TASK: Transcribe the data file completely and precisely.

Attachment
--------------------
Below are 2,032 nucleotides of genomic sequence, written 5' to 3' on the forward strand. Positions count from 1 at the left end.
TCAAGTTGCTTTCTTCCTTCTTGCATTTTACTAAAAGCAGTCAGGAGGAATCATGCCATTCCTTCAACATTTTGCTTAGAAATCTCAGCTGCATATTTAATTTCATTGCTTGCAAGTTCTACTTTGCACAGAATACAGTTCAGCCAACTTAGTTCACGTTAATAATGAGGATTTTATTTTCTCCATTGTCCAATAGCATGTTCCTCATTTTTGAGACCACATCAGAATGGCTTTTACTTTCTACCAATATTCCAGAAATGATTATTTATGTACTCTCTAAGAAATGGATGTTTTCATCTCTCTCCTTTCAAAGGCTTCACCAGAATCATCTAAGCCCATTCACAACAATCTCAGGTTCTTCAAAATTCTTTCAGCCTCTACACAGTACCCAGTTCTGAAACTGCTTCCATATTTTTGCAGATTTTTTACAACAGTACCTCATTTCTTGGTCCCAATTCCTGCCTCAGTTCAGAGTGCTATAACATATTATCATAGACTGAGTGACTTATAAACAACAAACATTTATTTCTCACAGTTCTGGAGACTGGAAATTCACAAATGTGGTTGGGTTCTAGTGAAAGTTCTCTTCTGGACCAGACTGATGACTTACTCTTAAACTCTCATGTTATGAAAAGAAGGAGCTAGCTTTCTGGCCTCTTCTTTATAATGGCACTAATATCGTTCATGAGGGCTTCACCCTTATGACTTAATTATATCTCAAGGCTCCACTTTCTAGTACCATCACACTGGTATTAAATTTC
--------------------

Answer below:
Below are 2,032 nucleotides of genomic sequence, written 5' to 3' on the forward strand. Positions count from 1 at the left end.
TCAAGTTGCTTTCTTCCTTCTTGCATTTTACTAAAAGCAGTCAGGAGGAATCATGCCATTCCTTCAACATTTTGCTTAGAAATCTCAGCTGCATATTTAATTTCATTGCTTGCAAGTTCTACTTTGCACAGAATACAGTTCAGCCAACTTAGTTCACGTTAATAATGAGGATTTTATTTTCTCCATTGTCCAATAGCATGTTCCTCATTTTTGAGACCACATCAGAATGGCTTTTACTTTCTACCAATATTCCAGAAATGATTATTTATGTACTCTCTAAGAAATGGATGTTTTCATCTCTCTCCTTTCAAAGGCTTCACCAGAATCATCTAAGCCCATTCACAACAATCTCAGGTTCTTCAAAATTCTTTCAGCCTCTACACAGTACCCAGTTCTGAAACTGCTTCCATATTTTTGCAGATTTTTTACAACAGTACCTCATTTCTTGGTCCCAATTCCTGCCTCAGTTCAGAGTGCTATAACATATTATCATAGACTGAGTGACTTATAAACAACAAACATTTATTTCTCACAGTTCTGGAGACTGGAAATTCACAAATGTGGTTGGGTTCTAGTGAAAGTTCTCTTCTGGACCAGACTGATGACTTACTCTTAAACTCTCATGTTATGAAAAGAAGGAGCTAGCTTTCTGGCCTCTTCTTTATAATGGCACTAATATCGTTCATGAGGGCTTCACCCTTATGACTTAATTATATCTCAAGGCTCCACTTTCTAGTACCATCACACTGGTATTAAATTTC